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United States v. Adams

United States Court of Appeals, Tenth Circuit

April 26, 2018

UNITED STATES OF AMERICA, Plaintiff - Appellee,
v.
ISIAH BERNARD ADAMS, Defendant-Appellant.

          Submitted on the briefs: [*]

          Appeal from the United States District Court for the Northern District of Oklahoma (D.C. No. 4:13-CR-00132-GKF-1)

          Barry L. Derryberry and William Patrick Widell, Jr., Assistant Federal Public Defenders, Tulsa, Oklahoma for Defendant-Appellant.

          Kevin C. Leitch, Assistant United States Attorney, (R. Trent Shores, United States Attorney with him on the brief) Tulsa, Oklahoma, for Plaintiff-Appellee.

          Before HARTZ, SEYMOUR, and PHILLIPS, Circuit Judges.

          HARTZ, Circuit Judge.

          One of the conditions of supervised release for Defendant Isiah Bernard Adams was that he comply with the Sex Offender Registration and Notification Act (SORNA), 34 U.S.C. §§ 20911-20932.[1] The United States District Court for the Northern District of Oklahoma found that Defendant, who was homeless at the time, had violated that condition by failing to update his SORNA registration within three days of changing his residence to Tulsa. He challenges the court's finding, arguing on appeal that the government offered no evidence that he had established his residence in Tulsa for SORNA purposes by residing there for 30 days or more. Exercising jurisdiction under 28 U.S.C. § 1291, we hold that there was sufficient evidence and affirm.

         I. BACKGROUND

         Defendant pleaded guilty in 2014 for failing to register as a sex offender. He was sentenced to 21 months in prison, followed by a five-year term of supervised release, which eventually began in November 2015. One condition of his supervised release was that he "comply with the requirements of [SORNA]." R., Vol. I at 10.

         In January 2017, Sharla Belluomo, a Tulsa-based probation officer supervising Defendant, filed a petition (the Petition) alleging five violations of the terms of his supervised release. The district court held a revocation hearing on April 5, 2017. Defendant stipulated to four of the alleged violations but denied the allegation that he had violated SORNA by "fail[ing] to update his registration status when he changed residences in July 2016." Id. at 14. He claimed that he had "just found . . . out" that homeless people could register as such under SORNA, and that people at a court building had told him that homeless people could not register. R., Vol. III at 12. In response, Belluomo testified that in July or August 2016, Defendant had returned to Tulsa after living in a facility in Oklahoma City under a "public law placement" because of a state failure-to-pay charge. Id. at 22. According to Belluomo, after Defendant reported that he was homeless, she had instructed him to "register as homeless, " and he had acknowledged the need to do so and "told [her] that he was able to register weekly." Id. at 19. She further testified that before she submitted the Petition, she had been informed by the officer overseeing the Tulsa Police Department's sex-offender registry that Defendant had never registered, and had been informed by the person overseeing the state registry that Defendant had last registered in July 2016 in Oklahoma City.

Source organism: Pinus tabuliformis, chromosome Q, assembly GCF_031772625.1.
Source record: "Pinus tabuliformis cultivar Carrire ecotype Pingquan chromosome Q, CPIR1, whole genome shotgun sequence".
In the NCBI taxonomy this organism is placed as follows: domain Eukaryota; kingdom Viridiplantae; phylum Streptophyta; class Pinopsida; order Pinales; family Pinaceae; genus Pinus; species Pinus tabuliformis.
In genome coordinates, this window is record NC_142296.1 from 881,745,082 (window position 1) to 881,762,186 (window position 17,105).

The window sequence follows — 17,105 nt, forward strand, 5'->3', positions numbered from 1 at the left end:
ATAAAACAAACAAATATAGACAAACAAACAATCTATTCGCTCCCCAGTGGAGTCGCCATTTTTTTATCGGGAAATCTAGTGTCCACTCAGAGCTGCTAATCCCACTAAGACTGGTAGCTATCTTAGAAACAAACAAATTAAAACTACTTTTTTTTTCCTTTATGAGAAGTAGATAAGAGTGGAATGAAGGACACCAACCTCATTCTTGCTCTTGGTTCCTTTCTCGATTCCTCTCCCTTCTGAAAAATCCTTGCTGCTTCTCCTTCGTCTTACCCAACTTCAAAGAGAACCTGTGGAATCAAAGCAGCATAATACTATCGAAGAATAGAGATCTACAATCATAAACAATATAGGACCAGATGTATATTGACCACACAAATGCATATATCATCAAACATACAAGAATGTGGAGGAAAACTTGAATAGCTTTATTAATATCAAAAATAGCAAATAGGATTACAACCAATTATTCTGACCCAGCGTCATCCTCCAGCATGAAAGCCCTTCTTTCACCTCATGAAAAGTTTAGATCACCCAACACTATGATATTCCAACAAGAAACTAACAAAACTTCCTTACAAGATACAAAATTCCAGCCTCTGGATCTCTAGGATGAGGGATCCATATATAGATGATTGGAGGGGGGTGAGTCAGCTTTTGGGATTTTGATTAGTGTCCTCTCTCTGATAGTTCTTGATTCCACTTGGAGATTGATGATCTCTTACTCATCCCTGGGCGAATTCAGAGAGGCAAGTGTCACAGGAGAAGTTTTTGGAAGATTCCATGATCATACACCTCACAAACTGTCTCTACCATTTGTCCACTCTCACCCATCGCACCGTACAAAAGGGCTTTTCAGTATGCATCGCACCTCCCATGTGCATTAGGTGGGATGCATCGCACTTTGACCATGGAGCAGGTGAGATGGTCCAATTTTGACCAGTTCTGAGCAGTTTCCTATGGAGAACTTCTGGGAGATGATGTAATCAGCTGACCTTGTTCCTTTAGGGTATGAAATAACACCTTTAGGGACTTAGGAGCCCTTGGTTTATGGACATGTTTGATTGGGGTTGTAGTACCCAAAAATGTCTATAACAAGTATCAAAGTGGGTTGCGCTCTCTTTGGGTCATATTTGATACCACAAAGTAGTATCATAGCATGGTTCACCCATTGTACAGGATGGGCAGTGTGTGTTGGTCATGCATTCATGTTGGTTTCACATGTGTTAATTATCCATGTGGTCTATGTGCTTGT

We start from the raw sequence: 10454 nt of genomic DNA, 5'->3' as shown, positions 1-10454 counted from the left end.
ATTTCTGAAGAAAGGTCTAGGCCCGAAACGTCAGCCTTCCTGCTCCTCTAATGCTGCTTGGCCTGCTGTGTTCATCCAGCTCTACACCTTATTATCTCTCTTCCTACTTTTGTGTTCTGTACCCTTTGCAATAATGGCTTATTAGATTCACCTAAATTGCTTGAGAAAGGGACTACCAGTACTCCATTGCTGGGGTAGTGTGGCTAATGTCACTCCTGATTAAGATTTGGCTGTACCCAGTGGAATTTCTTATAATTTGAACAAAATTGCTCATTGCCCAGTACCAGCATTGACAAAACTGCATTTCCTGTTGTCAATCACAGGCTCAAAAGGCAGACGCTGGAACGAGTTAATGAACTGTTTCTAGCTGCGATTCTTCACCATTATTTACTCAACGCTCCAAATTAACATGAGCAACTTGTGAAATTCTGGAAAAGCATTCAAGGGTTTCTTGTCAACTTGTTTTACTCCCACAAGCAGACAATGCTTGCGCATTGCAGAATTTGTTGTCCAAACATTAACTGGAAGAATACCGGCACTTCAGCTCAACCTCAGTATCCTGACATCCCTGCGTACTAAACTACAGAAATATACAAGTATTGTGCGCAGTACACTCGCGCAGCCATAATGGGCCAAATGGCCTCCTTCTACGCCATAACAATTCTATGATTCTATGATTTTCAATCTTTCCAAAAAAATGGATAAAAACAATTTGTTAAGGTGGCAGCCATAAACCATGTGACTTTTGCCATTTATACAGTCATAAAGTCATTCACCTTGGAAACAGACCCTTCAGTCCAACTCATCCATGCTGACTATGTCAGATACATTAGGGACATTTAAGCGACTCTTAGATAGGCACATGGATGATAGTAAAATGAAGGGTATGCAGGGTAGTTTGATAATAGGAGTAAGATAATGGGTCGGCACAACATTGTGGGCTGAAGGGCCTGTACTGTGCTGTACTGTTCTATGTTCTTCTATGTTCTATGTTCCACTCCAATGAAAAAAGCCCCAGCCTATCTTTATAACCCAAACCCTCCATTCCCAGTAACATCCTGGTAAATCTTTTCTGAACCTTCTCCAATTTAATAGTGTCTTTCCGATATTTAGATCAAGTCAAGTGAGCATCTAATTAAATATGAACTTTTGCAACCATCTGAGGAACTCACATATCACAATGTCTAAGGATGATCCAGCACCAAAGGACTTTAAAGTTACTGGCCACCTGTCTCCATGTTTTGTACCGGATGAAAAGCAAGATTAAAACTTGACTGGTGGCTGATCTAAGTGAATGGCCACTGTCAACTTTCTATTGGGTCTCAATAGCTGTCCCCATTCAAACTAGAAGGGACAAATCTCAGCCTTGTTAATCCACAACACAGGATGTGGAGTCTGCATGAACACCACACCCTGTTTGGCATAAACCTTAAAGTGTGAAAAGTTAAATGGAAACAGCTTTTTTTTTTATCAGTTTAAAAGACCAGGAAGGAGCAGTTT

The district court determined that Belluomo was credible and Defendant was not. It thus found that Defendant had failed to comply with SORNA. The court sentenced Defendant (based on all five violations alleged in the Petition) to 18 months in prison and an 18-month term of supervised release. Apparently believing that his sentence would be lower if there were no finding of a SORNA violation, Defendant appeals the finding.

         II. ANALYSIS

         Defendant argues in this court that there was no evidence that he changed his residence to Tulsa for SORNA purposes. He concedes that he did not raise this argument below, so we review only for plain error. See United States v. Rios-Morales, 878 F.3d 978, 987 (10th Cir. 2017). He must therefore show "(1) error, (2) that is plain, which (3) affects [his] substantial rights, and which (4) seriously affects the fairness, integrity, or public reputation of judicial proceedings." Id. (internal quotation marks omitted). In our view, he has failed even to show error.

         To assess Defendant's argument, we begin with a review of his legal obligations. Under SORNA, "[a] sex offender shall register, and keep the registration current, in each jurisdiction where the offender resides . . . ." 34 U.S.C. § 20913(a). The Act defines resides to mean "the location of the individual's home or other place where the individual habitually lives." Id. § 20911(13). To keep the registration current, "[a] sex offender shall, not later than 3 business days after each change of . . . residence . . ., appear in person in at least 1 jurisdiction . . . and inform that jurisdiction of all changes in the information required for that offender in the sex offender registry." Id. ยง ...


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